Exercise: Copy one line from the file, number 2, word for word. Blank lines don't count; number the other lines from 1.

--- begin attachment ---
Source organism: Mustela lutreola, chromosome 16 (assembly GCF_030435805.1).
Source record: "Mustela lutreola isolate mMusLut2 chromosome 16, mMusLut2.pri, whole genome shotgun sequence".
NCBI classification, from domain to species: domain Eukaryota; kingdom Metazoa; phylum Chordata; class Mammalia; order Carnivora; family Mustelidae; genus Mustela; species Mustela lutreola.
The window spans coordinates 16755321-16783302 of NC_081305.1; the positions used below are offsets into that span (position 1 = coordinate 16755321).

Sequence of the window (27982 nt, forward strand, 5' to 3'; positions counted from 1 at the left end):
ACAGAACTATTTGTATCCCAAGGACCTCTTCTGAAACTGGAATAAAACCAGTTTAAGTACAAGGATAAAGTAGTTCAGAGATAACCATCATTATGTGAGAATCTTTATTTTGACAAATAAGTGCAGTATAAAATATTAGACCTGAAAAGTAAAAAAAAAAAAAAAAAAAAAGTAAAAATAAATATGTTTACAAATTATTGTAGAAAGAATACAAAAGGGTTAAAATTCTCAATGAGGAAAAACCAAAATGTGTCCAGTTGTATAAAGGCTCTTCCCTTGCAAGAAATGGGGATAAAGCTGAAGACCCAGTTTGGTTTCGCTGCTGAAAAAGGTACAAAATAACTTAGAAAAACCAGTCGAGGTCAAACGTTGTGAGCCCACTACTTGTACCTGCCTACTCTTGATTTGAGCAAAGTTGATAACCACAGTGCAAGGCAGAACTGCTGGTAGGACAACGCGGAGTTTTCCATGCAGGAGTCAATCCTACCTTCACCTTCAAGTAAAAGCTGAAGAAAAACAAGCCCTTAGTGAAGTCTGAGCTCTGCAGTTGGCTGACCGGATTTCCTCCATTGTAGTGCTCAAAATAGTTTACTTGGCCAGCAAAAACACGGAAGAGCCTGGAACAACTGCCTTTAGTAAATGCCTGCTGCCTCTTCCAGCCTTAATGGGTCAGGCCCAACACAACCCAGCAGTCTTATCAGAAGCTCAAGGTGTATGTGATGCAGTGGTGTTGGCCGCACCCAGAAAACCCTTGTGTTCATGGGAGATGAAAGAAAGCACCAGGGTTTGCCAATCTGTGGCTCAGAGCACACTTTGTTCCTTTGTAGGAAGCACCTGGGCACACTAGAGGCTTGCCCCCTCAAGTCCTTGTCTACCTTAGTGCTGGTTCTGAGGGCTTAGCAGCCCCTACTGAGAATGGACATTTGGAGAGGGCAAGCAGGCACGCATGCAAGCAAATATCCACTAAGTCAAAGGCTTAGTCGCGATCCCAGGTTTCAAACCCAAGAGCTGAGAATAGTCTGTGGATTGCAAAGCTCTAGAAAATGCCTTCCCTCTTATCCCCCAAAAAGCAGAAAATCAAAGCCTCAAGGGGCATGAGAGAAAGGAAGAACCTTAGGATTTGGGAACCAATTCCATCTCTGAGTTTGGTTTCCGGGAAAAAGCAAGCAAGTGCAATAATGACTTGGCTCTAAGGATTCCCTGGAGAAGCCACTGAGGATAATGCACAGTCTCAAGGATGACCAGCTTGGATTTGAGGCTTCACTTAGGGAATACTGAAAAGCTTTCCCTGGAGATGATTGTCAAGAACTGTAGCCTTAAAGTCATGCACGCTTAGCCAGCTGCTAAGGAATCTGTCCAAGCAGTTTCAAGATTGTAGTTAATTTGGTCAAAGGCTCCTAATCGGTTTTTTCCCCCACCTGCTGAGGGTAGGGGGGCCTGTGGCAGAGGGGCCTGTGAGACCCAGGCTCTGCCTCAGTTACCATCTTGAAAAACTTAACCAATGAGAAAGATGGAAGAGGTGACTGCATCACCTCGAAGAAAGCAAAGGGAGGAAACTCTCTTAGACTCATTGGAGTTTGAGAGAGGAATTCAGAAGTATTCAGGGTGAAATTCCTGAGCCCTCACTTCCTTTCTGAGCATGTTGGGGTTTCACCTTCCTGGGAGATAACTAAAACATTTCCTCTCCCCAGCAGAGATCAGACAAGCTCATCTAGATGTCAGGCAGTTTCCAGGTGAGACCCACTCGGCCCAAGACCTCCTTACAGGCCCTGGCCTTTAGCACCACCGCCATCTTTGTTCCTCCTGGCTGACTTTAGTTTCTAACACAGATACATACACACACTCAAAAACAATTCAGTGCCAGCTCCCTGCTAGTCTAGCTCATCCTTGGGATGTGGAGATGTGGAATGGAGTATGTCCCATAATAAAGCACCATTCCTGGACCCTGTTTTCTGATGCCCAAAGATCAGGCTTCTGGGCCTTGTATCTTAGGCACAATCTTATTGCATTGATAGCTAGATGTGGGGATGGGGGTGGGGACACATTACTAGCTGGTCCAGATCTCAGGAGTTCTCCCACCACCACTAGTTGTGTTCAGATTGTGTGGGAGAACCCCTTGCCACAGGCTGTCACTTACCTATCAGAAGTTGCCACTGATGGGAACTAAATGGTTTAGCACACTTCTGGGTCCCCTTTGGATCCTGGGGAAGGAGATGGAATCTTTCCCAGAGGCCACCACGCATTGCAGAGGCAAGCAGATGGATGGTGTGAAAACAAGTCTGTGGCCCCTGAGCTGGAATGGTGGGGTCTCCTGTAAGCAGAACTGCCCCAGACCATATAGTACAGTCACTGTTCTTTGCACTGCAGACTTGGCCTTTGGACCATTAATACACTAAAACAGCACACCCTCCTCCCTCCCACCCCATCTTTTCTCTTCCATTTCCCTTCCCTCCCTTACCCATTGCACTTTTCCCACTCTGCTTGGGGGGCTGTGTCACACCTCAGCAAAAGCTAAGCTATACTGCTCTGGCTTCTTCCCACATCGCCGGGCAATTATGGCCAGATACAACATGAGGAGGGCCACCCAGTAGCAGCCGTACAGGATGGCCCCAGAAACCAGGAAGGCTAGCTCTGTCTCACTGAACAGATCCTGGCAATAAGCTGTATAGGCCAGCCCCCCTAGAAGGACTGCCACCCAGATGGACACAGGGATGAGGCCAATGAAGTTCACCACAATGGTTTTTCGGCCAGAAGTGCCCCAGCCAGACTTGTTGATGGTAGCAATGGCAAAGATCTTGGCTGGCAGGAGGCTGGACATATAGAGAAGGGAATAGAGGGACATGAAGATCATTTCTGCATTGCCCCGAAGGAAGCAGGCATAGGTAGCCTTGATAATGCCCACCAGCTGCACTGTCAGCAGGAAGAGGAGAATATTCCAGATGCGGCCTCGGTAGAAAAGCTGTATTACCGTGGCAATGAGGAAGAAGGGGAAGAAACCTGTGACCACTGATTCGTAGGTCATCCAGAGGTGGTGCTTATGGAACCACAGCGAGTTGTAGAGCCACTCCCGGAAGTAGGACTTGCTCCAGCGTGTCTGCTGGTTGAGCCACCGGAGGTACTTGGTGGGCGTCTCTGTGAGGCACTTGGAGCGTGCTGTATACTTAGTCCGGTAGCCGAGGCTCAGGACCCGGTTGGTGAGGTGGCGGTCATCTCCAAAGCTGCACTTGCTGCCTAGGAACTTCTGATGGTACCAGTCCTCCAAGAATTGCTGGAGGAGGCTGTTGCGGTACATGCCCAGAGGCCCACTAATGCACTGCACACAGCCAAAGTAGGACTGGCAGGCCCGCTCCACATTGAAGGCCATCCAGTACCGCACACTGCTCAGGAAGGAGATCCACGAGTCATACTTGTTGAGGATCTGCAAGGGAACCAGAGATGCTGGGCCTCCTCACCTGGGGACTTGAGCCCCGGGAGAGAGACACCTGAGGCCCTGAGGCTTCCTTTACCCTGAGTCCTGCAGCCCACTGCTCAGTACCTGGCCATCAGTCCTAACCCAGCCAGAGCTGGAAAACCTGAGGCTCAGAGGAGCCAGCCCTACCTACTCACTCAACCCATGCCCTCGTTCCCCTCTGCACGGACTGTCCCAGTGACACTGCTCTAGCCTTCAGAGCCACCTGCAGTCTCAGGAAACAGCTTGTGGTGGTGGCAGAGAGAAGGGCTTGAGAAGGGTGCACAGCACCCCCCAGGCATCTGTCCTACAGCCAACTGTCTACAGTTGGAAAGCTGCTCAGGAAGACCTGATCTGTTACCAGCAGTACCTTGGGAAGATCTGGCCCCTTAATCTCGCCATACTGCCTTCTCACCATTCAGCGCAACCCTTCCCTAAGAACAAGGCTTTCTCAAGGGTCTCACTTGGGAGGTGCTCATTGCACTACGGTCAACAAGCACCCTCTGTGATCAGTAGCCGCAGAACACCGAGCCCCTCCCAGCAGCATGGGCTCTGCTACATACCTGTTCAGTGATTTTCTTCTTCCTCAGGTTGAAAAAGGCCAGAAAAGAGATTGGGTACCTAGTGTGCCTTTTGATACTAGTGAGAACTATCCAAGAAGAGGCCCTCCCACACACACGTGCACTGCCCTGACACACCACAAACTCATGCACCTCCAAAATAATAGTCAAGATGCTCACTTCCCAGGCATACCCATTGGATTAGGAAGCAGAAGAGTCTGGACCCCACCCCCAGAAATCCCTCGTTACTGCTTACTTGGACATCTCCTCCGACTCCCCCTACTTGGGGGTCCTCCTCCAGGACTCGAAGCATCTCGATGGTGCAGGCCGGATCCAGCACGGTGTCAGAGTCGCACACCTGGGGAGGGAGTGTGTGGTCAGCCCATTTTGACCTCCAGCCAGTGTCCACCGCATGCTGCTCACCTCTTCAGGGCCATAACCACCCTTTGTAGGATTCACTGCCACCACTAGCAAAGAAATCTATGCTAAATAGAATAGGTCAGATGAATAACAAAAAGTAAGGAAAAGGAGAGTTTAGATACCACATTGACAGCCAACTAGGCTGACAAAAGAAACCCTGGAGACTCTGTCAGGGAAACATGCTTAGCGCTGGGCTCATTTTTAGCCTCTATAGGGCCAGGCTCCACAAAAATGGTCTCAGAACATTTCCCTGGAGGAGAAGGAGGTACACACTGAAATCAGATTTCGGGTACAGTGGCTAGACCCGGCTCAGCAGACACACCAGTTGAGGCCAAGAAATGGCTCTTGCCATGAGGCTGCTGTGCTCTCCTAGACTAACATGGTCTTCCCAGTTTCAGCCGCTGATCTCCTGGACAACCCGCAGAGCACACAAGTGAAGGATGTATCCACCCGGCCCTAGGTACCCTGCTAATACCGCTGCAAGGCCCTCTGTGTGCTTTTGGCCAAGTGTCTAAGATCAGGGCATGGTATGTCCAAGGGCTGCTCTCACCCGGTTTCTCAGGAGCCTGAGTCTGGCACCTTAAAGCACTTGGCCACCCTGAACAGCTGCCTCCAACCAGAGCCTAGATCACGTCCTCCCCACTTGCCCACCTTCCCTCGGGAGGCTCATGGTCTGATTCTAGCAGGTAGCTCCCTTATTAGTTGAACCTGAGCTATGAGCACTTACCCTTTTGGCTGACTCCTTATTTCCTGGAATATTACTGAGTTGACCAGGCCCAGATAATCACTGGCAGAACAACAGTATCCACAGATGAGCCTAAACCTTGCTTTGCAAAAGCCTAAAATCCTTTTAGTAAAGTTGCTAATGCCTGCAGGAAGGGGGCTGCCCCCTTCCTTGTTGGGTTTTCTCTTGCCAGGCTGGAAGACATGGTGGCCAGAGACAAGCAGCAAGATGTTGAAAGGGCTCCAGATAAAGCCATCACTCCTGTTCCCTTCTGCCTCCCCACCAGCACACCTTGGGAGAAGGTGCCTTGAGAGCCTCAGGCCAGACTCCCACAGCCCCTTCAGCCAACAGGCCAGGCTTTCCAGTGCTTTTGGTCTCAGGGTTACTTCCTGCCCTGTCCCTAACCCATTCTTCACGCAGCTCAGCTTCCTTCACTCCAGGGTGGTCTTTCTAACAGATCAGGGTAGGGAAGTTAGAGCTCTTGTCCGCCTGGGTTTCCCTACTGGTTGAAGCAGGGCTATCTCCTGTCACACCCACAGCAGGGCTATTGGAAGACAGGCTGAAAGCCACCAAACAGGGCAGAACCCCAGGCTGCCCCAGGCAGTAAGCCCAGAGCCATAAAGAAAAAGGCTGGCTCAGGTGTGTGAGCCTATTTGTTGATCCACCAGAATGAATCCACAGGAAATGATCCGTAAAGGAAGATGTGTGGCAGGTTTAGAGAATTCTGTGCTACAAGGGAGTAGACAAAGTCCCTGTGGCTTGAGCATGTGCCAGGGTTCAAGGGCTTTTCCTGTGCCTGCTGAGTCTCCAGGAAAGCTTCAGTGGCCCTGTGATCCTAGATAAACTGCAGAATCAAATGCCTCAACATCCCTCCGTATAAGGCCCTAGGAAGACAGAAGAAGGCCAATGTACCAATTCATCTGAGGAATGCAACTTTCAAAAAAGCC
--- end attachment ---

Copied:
Source record: "Mustela lutreola isolate mMusLut2 chromosome 16, mMusLut2.pri, whole genome shotgun sequence".